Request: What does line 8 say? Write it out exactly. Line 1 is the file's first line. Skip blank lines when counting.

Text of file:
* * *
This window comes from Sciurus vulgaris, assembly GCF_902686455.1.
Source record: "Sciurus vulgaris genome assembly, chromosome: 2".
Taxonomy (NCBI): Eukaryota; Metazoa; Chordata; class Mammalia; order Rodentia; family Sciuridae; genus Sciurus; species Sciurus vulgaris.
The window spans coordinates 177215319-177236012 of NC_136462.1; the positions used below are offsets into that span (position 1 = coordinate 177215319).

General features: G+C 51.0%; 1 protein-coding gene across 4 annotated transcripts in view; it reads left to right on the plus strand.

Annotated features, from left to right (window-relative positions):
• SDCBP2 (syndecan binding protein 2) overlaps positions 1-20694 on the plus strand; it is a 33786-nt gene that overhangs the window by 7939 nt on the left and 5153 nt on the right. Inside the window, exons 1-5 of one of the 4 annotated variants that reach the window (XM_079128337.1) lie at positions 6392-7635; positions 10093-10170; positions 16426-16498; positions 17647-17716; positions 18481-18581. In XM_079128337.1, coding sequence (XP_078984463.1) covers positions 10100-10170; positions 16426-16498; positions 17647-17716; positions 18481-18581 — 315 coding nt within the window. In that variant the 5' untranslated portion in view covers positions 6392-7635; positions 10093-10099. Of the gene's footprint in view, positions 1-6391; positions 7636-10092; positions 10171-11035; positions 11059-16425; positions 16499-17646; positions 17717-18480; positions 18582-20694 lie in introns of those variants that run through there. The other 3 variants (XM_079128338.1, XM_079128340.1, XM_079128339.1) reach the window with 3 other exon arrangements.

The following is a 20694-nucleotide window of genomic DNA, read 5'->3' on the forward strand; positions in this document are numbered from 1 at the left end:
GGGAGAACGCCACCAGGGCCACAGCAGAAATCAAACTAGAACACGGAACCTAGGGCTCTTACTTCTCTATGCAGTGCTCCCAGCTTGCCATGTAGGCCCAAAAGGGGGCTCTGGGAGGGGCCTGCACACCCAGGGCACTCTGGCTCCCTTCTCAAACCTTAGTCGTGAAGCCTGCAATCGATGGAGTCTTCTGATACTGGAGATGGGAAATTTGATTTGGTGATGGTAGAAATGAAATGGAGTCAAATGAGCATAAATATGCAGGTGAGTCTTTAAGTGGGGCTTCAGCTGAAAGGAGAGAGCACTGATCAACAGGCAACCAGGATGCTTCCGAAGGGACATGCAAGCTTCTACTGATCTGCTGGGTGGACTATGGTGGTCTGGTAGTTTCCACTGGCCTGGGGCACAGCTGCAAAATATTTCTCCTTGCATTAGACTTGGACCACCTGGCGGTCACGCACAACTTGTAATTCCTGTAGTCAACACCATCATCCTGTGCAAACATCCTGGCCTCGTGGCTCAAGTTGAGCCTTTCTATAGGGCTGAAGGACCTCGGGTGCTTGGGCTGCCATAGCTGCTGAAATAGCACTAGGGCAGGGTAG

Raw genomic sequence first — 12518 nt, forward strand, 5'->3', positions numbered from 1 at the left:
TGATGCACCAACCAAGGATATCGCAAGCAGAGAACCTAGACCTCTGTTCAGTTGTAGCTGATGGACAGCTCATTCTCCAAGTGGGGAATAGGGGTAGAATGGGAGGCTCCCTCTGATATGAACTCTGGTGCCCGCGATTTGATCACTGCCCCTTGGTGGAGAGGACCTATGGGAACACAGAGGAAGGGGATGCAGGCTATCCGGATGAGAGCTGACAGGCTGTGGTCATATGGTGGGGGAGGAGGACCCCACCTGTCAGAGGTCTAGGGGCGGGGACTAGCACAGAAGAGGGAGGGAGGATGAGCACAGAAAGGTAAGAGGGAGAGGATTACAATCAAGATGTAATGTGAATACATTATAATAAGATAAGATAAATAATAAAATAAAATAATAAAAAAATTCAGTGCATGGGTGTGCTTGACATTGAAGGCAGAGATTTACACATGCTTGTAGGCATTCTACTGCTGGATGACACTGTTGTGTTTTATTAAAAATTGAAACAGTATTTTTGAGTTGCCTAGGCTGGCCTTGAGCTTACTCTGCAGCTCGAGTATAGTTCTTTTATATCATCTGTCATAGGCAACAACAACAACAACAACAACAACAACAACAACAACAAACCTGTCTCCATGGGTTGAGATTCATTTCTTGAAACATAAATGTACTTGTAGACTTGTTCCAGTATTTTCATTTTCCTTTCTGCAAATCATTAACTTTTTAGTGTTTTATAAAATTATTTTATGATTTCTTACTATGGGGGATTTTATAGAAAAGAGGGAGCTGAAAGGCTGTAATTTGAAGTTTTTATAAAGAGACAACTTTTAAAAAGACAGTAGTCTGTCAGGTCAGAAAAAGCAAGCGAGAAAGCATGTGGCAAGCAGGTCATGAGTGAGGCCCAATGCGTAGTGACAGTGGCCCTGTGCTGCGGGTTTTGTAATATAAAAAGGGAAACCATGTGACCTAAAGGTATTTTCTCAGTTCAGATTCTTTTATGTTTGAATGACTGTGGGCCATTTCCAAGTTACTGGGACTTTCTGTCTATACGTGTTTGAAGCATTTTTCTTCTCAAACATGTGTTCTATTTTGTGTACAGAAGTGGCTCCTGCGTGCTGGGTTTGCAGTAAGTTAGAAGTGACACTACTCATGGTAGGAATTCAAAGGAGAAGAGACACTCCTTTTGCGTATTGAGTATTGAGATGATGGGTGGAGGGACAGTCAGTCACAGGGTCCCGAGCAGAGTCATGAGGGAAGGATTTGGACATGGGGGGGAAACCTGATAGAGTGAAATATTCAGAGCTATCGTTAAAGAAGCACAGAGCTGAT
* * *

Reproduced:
The following is a 20694-nucleotide window of genomic DNA, read 5'->3' on the forward strand; positions in this document are numbered from 1 at the left end: